At an unassuming dinner spot in Seoul, Freddie (Park Ji-min) is speaking with a number of newly made associates, Tena (Guka Han) and Dongwon (Son Seung-Beom). She is a Korean adoptee raised in France who has returned to her mother and father’ nation—however the causes will not be but clear. Was it to get solutions as to why she was given up? Was it to search out herself? Maybe it was to attach with the tradition that transnational adoption took away from her? On this second, Freddie picks up the soju bottle on her desk. Wait, it’s impolite to pour a drink for yourself, cautions one in all her tablemates. It signifies she isn’t being cared for. Brashly, Freddie pours the soju anyway and drinks it in a satisfying gulp. She has all the time taken care of herself.
In only one early scene, “Return to Seoul” author and director Davy Chou units the tone of Freddie’s go to and several other moments in years nonetheless to return. She immerses herself in a spot of discomfort, one that can carry up repressed feelings for each her and her household. Her reluctance to slot in or observe cultural norms may be seen as western conceitedness, however on the identical time, it’s her means of defending her impartial, free-spirited self in opposition to expectations. She has no real interest in coddling males’s emotions, and there is a restrict to how a lot unhappiness she will be able to take from her guilt-ridden organic family.
Her dad (Oh Kwang-rok) drinks and writes her sorrowful emails expressing his life’s regrets within the hopes to persuade her to remain in Korea. When she briefly stays along with her dad and his household, her grandmother (Hur Ouk-Sook) cries at evening whereas praying for forgiveness. It’s too much grief for Freddie to bear. At one level, she angrily says about her dad, “He wants to grasp that I’m French now. My family and friends are there.” But, her private boundaries are drawn and redrawn as Freddie experiences life, heartaches, and profession paths. In spite of everything, this isn’t a film about Freddie returning to France, it’s about her altering relationship along with her nation of origin and what meaning to her as a lady who travels and loves freely, with few ties to maintain her in anyone place for too lengthy.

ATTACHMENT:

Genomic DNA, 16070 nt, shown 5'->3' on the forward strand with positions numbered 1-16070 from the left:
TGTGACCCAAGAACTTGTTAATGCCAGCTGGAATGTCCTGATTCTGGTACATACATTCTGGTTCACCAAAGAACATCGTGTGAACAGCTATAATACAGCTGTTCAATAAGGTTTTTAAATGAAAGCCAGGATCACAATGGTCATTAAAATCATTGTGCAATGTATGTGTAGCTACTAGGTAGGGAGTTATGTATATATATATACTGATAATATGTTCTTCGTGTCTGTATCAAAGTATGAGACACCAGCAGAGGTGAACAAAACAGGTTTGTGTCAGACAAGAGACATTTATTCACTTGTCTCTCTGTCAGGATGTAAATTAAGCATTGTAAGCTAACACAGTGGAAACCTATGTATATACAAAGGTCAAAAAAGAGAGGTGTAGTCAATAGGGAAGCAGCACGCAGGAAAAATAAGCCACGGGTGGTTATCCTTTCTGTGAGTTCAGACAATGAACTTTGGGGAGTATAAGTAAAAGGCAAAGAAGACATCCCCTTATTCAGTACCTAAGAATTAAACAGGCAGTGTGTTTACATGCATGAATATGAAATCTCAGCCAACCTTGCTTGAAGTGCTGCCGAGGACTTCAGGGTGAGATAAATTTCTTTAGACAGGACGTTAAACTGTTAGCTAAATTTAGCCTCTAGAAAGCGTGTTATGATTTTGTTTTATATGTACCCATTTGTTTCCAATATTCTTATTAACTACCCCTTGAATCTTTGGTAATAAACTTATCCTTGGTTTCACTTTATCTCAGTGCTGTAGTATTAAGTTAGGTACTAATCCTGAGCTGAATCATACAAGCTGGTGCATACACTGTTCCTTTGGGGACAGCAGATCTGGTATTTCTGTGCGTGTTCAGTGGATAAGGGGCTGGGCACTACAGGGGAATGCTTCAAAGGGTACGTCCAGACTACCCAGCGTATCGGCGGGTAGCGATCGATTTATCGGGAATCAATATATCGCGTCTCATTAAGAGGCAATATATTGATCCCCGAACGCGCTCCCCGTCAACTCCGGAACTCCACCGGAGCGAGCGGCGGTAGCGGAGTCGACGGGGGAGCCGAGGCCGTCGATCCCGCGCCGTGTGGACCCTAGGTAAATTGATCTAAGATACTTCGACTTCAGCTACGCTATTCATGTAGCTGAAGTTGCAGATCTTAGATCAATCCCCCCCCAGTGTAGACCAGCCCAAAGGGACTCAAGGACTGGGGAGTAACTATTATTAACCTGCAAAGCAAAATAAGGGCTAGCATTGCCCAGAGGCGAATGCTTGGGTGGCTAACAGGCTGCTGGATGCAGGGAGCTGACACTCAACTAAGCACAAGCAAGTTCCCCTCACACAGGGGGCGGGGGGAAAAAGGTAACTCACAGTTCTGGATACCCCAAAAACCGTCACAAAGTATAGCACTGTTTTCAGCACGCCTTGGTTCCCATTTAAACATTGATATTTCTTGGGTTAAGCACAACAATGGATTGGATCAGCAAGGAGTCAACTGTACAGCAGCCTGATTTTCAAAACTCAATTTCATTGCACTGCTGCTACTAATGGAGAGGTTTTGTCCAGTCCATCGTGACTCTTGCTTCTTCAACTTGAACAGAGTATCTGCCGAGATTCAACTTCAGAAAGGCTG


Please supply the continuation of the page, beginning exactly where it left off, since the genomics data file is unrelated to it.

By the way, Chou takes Freddie’s journey out of Seoul and into the countryside, giving each her and the viewer a wider scope of her Korean historical past, from the metropolitan capital, the place she’s lastly in a position to get a duplicate of her adoption information to a riverside city the place her father and their household lives. But, in her seek for her origins, she generally appears to be like and acts as an unwilling participant, asking the bus driver to show again to Seoul or dashing to the security of nighttime escapism as shortly as possible when feelings run too excessive.
Together with cinematographer Thomas Favel, Chou visualizes Freddie’s journey below a cloud, with lots of the film’s key scenes going down because the skies are overcast, raining, or when the streets are slicked with rain. The temper is restrained but somber, generally even romantic, given the neon-lit scenes within the metropolis and its nightlife. One of many few instances a scene is brightly lit is when Freddie is speaking along with her adopted mother and father again in France on a hike. It’s a second of readability, however there is a disconnect between the time distinction and what mother and father and their youngster are experiencing. As soon as she hangs up, she is on her own to determine issues out for herself.
So far as sophisticated characters go, Freddie is a powerful mixture of conflicting feelings: indignant, lonely, egocentric, and resentful. However in her occasional susceptible moments, there’s a way of a wounded tenderness, like a bruise that has by no means fairly healed up and can all the time be a supply of ache. Even in Freddie’s cruelest moments, when her antics push away others (and, to some extent, the viewers), there’s an understanding from the actor’s efficiency that her actions are coming from a spot of ache and self-preservation. The function is a formidable task even for knowledgeable performers, however this intricate character is splendidly delivered to life by first-time actor Park. She provides Freddie her scowls, her defensive physique language, and her impish impulses to trigger a bit chaos every now and then. Because the years move within the film, so additionally does Park’s efficiency acclimate, maturing subtly however not a lot that we lose the essence of the character we met pouring her personal soju.
In time, Freddie learns to maneuver and dwell within the locations that made her uncomfortable. For a time, she calls Seoul house; later, it’s only a enterprise journey cease. Her bosses deem her a “Trojan Horse” for her means to maneuver between international locations—however there is a sense within the film that she’s nonetheless a lady and not using a place to name house. Chou’s “Return to Seoul” is an uneasy exploration of the idea of house and the heartache of shedding it, following an imperfect heroine on her emotional journey to discover a house in herself.